Volantio was initially founded by my co-founder and I trying to solve a vexing problem I always seemed to face with airline email marketing being generic and lacking fare options. So, we decided to leverage one of the most critical skills that I picked up while at BCG: being able to listen to your clients and potential clients. After hearing their pain points, we soon realized there was a bigger opportunity we could address in helping airlines transform their approach to revenue management (RM) and the ability to drive incremental profits from customers even after they booked their flights.
This field of "post-booking RM" was new, and the idea to tackle the challenge was not originally ours. It was given to us by the Vice President of RM from Virgin America, with whom I was having breakfast one morning in San Francisco. He encouraged me to solve the problem and stated that the industry needed such a solution. Therefore, we pivoted the company, built the platform, and today this individual, who is now at Alaska Airlines, is one of our cornerstone partners.
If we had kept pushing what we originally thought clients needed, and failed to actually listen to their pain points, we would never have achieved success.
One of the biggest areas that the global aviation industry must address is adequate contact tracing. Load factors (meaning the percentage of seats filled in an aircraft) will not return to profitable levels until passengers feel that their safety will not be endangered by flying. Contact tracing is critical to this cause.
Volantio has been sketching out a prototype solution that might be able to help. Our platform, at its core, enables airlines to communicate valuable and actionable messages to customers in a real-time manner. We hook into an airline's core passenger service system (PSS), which contains the manifest (who's on the flight and where they are seated) and passenger contact details.
Our focus today is on revenue optimization, but we are exploring how this same platform could be leveraged to communicate time-sensitive health information if someone who tests positive for the coronavirus was sitting in a six-seat radius of you on the flight.
The key to making it all work, though, is coordination and participation from both the airlines and from the organizations who collect information on confirmed COVID cases. Today, that's where we have been running into the most challenges. The point is, though, that contact tracing for air travel is not just possible, it is critical to the restoration of confidence in the system from the flying public. We are keen to make this happen.
At BCG you learn that you can only ever have three core points, so in that spirit, I will provide my top three skill sets developed that are most critical to me today:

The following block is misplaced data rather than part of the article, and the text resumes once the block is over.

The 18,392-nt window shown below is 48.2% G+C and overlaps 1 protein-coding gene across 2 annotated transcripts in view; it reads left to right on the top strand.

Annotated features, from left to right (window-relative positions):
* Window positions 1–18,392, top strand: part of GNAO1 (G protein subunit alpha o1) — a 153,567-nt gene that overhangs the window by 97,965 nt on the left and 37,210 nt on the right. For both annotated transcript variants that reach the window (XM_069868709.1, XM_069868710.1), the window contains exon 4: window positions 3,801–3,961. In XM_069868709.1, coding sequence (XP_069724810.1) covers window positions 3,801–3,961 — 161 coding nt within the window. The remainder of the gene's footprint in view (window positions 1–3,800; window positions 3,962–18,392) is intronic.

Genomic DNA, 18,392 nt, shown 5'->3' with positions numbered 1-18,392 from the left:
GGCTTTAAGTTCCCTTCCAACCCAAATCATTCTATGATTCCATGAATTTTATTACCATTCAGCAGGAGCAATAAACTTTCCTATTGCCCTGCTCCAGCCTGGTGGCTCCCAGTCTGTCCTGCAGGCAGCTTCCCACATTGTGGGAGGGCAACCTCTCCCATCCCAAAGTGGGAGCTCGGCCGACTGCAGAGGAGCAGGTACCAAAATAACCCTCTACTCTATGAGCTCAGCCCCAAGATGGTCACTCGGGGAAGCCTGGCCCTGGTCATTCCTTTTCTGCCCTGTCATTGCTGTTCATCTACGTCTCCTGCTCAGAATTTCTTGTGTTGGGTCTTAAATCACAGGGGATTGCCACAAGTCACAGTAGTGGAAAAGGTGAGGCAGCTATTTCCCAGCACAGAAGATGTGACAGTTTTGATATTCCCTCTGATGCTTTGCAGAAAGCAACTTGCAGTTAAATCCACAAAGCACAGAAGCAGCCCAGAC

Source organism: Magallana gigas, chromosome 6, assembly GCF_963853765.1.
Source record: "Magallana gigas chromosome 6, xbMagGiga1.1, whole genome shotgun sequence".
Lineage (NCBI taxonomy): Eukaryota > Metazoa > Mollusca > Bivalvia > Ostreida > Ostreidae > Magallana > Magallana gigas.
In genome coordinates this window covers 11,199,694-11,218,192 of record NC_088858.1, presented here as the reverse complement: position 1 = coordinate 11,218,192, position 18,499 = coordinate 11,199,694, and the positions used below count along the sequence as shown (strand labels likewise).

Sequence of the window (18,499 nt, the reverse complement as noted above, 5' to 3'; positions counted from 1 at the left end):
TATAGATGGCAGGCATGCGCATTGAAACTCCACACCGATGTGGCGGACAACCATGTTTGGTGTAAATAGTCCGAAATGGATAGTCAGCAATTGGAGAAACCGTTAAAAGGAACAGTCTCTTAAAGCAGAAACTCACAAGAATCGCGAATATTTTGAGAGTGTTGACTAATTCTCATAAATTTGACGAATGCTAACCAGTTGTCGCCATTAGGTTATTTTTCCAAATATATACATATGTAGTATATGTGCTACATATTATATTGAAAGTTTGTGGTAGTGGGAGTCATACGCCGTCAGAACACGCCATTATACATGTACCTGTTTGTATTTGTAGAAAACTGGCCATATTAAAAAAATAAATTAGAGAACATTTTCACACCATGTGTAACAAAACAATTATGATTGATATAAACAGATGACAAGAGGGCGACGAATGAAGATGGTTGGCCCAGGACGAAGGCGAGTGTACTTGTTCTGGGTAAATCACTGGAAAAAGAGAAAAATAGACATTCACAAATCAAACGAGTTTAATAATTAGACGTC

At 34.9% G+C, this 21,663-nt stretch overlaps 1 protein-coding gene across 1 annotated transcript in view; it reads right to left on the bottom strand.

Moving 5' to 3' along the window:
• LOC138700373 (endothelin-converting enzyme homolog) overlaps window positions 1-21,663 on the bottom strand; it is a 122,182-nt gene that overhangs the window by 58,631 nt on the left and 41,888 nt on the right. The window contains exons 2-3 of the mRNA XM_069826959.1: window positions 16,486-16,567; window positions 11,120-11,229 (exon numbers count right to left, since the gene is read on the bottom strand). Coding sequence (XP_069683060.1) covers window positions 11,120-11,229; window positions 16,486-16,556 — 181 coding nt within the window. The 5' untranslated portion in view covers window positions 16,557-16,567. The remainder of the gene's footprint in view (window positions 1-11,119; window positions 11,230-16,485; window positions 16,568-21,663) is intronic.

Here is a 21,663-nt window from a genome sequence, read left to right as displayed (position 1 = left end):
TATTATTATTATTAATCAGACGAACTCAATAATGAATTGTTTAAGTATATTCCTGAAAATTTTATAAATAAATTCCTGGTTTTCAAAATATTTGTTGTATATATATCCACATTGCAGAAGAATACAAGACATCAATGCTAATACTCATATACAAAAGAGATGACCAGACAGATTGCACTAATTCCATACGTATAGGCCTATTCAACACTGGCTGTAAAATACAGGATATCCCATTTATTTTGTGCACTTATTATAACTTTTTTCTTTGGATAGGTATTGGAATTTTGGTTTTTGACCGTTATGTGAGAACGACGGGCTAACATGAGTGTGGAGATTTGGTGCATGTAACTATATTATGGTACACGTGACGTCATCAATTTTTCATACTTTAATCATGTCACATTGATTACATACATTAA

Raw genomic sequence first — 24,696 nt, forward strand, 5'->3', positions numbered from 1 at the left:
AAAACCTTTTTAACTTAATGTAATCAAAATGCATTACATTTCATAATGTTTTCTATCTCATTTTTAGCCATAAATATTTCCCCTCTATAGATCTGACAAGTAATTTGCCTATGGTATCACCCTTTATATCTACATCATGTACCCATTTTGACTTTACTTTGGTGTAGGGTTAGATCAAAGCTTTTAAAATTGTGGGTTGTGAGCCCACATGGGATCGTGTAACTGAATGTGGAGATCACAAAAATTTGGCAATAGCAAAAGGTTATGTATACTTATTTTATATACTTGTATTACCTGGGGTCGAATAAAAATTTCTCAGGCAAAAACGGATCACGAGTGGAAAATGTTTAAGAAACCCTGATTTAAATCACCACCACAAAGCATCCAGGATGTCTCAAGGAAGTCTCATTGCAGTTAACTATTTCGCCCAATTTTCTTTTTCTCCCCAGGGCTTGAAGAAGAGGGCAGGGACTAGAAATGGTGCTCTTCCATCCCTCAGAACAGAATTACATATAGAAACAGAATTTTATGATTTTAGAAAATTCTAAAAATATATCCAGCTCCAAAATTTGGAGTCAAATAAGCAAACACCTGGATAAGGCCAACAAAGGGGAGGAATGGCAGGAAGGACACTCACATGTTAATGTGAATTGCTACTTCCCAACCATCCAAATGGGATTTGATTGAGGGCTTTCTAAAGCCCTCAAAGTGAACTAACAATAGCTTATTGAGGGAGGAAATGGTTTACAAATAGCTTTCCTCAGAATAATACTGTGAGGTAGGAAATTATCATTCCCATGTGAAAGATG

Being able to communicate effectively. A core lesson I learned at BCG was that people have a very short attention span. It is important to communicate in a structured manner—clearly, efficiently, and effectively. One of my all-time favorite BCG principals, Scott Davis, hammered this lesson into my head one day by taking a jumbled presentation I had put together and drawing three simple boxes on a page, each with a core message distilled from my long and meandering deck. "This is what you need to do to structure your deck," he explained.
I never forgot that moment, and the skills have served me well, both in terms of communicating with my board of directors and my investors, as well as with my team and clients. Being efficient and structured always results in better outcomes.
I have so many wonderful memories from BCG! I loved the opportunity to work in multiple countries around the world, serve clients in the travel and transportation space, and most of all, to work with and learn from an inspiring group of colleagues. However, my favorite BCG memory ironically occurred before I had joined the firm, and in fact, before I was even applying to join the firm. It was roughly 15 years ago, Spring 2005, and I was about to start my first year at Wharton. I knew I really wanted to work in the Travel and Tourism (T&T) space but wasn't sure exactly in what capacity. I did a bit of research online and learned that BCG, McKinsey, and Bain all did a fair amount of consulting work in this sector.
Being the plucky person that I was, I decided to write e-mails to the lead partners at each of the three firms to see if they had any advice for someone who was passionate about the space and wanted to pursue a role in T&T consulting. I believe I received generic responses from McKinsey and Bain: polite, but not very detailed.
But not BCG. Mike Deimler, who led the T&T practice then, took the time to write me a brief message of encouragement, ending by saying that he'd be happy to meet me in person if I was ever in Atlanta.
About a month later, I made the trip down and came by the old BCG office at 600 Peachtree Street. I remember it as though it were yesterday. I was so nervous to be there, and given Mike's busy schedule, I ended up having to wait a bit. However, what I remember most is that once Mike and I sat down, he gave me a full, solid hour of his time. He was so refreshingly candid about his job—what he liked and what was challenging. Mike did not have to do that. I was not on a recruiting weekend. I was not being interviewed. I was just a student who was looking to someone who had "been there before" for some advice, and Mike was happy to help. That memory sticks with me today, and I only hope I can do half as good a job as Mike in my interactions with others who now look to me for advice.
About eight months later, in January 2006, I had received offers from multiple consulting firms to join for the summer, but for me, it was a no-brainer. There was nowhere else I wanted to be other than BCG.